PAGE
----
Alongside long term temperature rises, we are also experiencing more extreme weather events. The small bodies of songbirds are less well adapted to cope with extremes of temperature than larger bodied birds – not only harsh winters but heatwaves can kill the fittest birds whilst baking eggs and nestlings in their nests. A 2006 study showed species with small thermal ranges (smaller bodies) showed the sharpest decreases in population growth rate in locations with the highest temperature anomalies during the 2003 summer heatwave.

What of migratory birds?

Poor weather during migration can cause an early or late arrival, but it is interesting to see that some species have shown a continuing shift to migrating earlier and earlier; e.g. the House Martin arrived progressively earlier (5.9 days) between 1981 and 2008 linked to spring air temperatures.

Studies have shown that birds that arrive early may also stay longer. A recent 2020 study on reed warblers found that breeding periods of individual females in the current century have extended by 2 weeks and produce 75% more fledglings compared to the 1980s.

The proportion of females raising second broods increased from 2.7% to 23.6% between the first and the second study period while the share of females that did not produce any young annually decreased from 48.1% to 15.5%.

The higher offspring production in recent years was related to more successfully fledged broods and an earlier start of breeding, which secured more time to re-nest.

Adversely, Swifts also arrive early and could benefit from a longer breeding season but have been found to suffer terribly due to extreme spring weather events. This is probably due to their morphology, being less able than other species to bounce back.  A 2006 study found that inclement weather during breeding season also caused a marked reduction in breeding success in the following year. Annual extreme weather events have a knock on effect for some delicate species.

It is not only the weather during summer breeding which can cause problems. Autumn and winter are becoming drier and colder in many over-wintering sites.  This negatively effects the abundance of food and suitable habitat available.  A 2017 study found reed warbler adult survival was negatively impacted by these conditions and a 2016 study found Meadow pipits and Chiffchaffs were being squeezed into smaller and smaller winter sites and may have to adapt and evolve and travel further to find suitable habitat in new locations.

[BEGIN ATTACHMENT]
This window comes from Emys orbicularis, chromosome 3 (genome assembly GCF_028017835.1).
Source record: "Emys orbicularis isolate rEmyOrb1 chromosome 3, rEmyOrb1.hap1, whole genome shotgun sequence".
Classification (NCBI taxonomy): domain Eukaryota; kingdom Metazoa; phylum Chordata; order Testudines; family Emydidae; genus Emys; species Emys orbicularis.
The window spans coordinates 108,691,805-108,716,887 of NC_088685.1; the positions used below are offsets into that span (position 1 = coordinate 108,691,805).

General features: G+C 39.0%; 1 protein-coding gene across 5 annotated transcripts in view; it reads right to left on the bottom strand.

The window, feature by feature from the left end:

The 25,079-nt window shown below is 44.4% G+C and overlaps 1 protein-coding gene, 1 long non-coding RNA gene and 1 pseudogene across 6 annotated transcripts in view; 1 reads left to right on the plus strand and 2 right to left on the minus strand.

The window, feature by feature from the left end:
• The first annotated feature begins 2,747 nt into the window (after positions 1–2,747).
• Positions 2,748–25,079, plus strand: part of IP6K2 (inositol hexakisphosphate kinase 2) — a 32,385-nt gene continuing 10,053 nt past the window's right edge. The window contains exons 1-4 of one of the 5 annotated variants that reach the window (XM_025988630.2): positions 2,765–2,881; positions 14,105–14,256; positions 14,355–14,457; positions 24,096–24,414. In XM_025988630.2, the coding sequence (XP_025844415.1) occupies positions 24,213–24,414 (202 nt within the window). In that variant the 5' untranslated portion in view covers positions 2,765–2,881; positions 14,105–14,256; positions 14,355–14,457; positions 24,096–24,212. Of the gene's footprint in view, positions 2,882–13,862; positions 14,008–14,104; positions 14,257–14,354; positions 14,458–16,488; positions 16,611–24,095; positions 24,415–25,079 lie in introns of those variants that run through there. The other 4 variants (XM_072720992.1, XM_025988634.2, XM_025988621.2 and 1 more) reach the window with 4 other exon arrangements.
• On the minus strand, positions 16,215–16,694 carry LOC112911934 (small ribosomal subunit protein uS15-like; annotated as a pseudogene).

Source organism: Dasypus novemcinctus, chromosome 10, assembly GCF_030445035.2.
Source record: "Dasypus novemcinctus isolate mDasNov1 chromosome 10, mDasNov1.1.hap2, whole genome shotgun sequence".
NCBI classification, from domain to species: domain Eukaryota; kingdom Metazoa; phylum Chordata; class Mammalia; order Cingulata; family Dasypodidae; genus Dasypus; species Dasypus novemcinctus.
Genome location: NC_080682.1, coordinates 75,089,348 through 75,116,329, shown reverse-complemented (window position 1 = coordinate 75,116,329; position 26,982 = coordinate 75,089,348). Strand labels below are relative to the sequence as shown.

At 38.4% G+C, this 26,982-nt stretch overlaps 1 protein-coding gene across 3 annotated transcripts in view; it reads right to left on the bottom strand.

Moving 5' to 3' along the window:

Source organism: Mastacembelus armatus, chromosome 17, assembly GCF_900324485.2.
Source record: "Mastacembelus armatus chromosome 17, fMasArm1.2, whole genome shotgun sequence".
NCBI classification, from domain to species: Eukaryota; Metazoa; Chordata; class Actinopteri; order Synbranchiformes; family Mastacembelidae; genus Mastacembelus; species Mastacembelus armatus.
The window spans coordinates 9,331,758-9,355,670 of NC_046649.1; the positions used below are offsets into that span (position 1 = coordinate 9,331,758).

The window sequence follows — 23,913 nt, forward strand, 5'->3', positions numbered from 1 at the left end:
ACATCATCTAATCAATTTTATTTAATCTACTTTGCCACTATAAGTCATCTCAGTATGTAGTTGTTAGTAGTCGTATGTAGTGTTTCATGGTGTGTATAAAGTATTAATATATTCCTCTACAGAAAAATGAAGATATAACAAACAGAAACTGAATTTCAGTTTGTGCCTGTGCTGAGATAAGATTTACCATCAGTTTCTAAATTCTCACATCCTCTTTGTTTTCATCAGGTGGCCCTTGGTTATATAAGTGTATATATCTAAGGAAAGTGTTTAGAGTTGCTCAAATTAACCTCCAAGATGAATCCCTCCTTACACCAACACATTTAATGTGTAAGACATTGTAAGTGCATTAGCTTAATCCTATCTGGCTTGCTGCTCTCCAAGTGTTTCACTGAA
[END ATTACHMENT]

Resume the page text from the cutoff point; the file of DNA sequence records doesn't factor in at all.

Interestingly, a common theme in the studies points to winter survival of adults as one of the main indicators of species population changes.  A 2007 study on 10 UK resident species concluded “strong effects of weather on the survival rates of national bird populations” while a 2021 study found that wintering bird communities are tracking climate change faster than breeding communities – birds are not just biodiversity indicators, but also climate indicators.

A positive story

While most of the studies describe a negative impact there was one glimmer of hope from a 2014 study on long tailed tits.  We have seen marked increases in these sweet little birds with populations doubling in the last 40 years. Research found that despite wet springs reducing breeding survival, winter survival rates were higher and combinations of dry springs and autumns were actually favourable. “Furthermore, survival rates in this species are predicted to further increase under a wide range of future climate scenarios.”

This selection of studies provides a useful indicator of the impact of climate change on songbirds, but we are left with more questions than answers – as the esteemed Humphrey Crick said – “This is still an area requiring in depth research”.